This I Believe

Rose - Niskayuna, New York
Entered on October 23, 2006
Age Group: 30 - 50
Themes: children

I love November. It’s my birthday month, pumpkin pie is divine, and who doesn’t get excited about the floats in the Thanksgiving parade? It’s also National Adoption Month. The time of year that adopted families like mine celebrate the special way our families have been created.

I believe that, thanks to adoption, I am one lucky lady. I have four children: two adopted and two biological — all mine. Each is an amazing individual with a warm smile and a bright future. And while my family doesn’t all have the same DNA, you bet we share love.

Five million people in the US today are adoptees, with more than 100,000 children being adopted every year. Adoptees are everywhere — writers, doctors, police officers, even fast food entrepreneurs (as in the late Dave Thomas who did so much for adoption). Typically adoptive families don’t get much fanfare. Angelina’s and Madonna’s adoptions are the kind that make headlines. I’m glad these celebrities draw attention to tragic world situations and needy children, but I believe big bucks and star appeal aren’t adoption prerequisites. Love and a warm home will do just fine.

When people see my family out, they often smile and pay us compliments. (My adopted kids are Asian so folks surmise they’re adopted.) Occasionally though, we’ll get a misinformed remark, and I try to set people straight.

Here are some of the adoption myths I dispel:

Myth 1 – Adoption is outrageously expensive. Not always. Costs to adopt domestically average $15,000, and that’s before the $10,000 adoption tax credit. And state agencies will help families needing help.

Myth 2 – -Birthparents can show up at any time and reclaim their child. That makes for great TV ratings, but it’s not true. With extremely rare exceptions. once an adoption is finalized, the adoptive family is recognized as the child’s family by law.

Myth 3 Adopted kids have more problems than birth children. Research shows that adoptees are as well adjusted as their non-adopted peers. And forgive the bragging mom here but my adopted kids are musical, athletic, hard-working students. Did I mention adorable? Funny? Even presidential material? (Make that vice president. Foreign-born children can’t be president because they are naturalized citizens. But this could change. My son Connor has already sent President Bush a letter proposing a Constitutional amendment.)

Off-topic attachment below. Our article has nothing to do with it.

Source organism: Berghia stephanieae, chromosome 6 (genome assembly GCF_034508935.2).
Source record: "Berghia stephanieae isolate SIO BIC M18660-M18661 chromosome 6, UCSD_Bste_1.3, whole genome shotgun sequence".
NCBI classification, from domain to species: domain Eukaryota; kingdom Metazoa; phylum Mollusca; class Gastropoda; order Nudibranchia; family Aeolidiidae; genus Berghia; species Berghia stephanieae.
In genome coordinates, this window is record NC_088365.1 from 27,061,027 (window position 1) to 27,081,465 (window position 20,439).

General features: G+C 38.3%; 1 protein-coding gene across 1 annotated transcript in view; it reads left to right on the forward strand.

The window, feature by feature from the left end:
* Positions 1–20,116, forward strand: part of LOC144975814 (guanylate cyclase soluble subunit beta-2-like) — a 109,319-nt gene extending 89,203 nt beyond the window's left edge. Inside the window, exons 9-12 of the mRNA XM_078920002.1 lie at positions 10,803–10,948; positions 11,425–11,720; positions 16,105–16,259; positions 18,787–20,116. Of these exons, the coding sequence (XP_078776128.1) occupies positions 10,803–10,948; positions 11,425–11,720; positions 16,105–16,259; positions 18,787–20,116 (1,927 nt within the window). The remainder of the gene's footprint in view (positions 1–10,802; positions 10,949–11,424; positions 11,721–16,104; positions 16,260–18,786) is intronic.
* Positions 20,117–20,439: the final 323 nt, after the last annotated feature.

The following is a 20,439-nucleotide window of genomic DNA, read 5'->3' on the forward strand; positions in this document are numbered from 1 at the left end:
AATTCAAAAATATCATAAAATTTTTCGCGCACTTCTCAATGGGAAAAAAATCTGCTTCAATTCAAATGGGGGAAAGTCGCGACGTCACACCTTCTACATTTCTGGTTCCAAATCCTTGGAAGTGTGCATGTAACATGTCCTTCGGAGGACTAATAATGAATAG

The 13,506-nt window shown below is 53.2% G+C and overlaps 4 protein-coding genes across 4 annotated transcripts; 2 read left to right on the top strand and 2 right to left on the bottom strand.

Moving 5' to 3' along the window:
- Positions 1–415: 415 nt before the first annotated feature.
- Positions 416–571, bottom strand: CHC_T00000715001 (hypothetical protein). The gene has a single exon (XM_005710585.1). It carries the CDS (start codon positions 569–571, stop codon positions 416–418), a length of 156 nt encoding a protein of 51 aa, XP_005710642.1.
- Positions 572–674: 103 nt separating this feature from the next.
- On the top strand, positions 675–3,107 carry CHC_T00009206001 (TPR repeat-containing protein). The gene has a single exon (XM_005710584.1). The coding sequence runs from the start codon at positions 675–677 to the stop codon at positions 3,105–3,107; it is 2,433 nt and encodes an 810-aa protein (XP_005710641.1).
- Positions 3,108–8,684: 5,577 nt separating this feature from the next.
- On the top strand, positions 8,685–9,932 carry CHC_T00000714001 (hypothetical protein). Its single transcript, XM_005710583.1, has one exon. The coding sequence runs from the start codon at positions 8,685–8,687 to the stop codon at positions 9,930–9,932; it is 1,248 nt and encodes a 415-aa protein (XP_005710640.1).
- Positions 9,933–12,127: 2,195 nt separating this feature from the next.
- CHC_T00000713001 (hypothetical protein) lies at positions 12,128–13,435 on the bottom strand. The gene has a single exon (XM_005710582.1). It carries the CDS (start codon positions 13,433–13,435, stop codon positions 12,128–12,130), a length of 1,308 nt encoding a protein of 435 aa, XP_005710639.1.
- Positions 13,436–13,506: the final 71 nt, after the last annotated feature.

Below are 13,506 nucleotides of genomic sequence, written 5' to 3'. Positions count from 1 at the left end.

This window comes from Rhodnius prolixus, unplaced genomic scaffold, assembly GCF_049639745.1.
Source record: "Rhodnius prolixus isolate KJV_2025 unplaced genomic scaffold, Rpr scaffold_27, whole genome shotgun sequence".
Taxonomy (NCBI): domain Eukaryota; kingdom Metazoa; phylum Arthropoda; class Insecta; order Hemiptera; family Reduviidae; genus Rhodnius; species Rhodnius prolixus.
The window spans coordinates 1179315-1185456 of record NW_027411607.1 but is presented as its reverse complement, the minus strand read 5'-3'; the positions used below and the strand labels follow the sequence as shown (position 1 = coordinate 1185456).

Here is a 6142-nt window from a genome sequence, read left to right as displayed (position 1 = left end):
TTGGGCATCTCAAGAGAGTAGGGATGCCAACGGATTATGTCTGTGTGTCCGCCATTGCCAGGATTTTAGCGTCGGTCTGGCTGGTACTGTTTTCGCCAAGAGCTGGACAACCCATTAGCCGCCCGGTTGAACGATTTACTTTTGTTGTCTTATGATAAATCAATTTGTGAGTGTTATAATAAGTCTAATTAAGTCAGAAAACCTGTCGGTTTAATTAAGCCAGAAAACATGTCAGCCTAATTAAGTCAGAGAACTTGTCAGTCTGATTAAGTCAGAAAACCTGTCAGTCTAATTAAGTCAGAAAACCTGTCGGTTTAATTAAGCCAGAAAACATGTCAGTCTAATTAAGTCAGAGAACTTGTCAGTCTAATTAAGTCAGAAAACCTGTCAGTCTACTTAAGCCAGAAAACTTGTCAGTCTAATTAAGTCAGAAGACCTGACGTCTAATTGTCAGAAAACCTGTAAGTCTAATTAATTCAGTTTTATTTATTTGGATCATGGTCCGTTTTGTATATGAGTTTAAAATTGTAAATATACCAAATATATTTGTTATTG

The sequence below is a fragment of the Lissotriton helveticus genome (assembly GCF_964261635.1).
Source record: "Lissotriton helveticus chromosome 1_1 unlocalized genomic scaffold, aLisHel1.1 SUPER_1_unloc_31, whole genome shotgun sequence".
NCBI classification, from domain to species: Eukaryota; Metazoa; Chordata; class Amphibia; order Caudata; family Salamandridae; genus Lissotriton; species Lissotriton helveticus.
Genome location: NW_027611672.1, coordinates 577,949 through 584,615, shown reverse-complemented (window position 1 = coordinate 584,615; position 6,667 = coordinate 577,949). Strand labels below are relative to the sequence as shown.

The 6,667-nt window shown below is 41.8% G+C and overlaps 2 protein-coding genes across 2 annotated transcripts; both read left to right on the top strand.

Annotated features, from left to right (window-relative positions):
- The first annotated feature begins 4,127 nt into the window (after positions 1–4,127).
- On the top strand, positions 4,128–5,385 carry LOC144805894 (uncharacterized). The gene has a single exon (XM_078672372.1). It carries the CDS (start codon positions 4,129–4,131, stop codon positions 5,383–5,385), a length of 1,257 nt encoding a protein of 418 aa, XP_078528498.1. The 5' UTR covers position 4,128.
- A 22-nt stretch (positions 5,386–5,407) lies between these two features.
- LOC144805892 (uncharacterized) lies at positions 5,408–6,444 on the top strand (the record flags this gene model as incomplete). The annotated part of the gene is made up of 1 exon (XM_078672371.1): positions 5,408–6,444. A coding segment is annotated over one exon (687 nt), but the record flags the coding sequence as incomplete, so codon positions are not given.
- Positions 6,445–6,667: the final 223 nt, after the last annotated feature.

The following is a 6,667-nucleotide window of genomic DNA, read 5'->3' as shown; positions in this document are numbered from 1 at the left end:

Myth 4. That the adoptive parent-child bond can’t be as deep as in biological families. Way wrong answer. Ask any adopted parent this question and you’ll get an earful about a heart full of love.

So this Thanksgiving season, I’m thankful for all those in the ever-widening circle that is adoption. The birth parents who make the difficult decision to offer their precious children what they hope will be a full life. Fellow adoptive parents opening their hearts and their homes. The adoption professionals who work hard to connect the child- and parent- dots. And adopted children, of every age and ethnicity who bring far more than they ever realize to their adoptive families.

This is what I believe: right now there is someone out there whose heart strings may be feeling the tug of adoption. This year’s national adoption month theme is “Answering the Call” because so many babies, children, and especially teens, are calling for families, and one could be calling you.

It doesn’t matter what leads you to adoption. Go. Go. Go. Adoption doesn’t demand perfect people, just those who are perfectly willing to surrender their hearts unconditionally.

This is what I believe.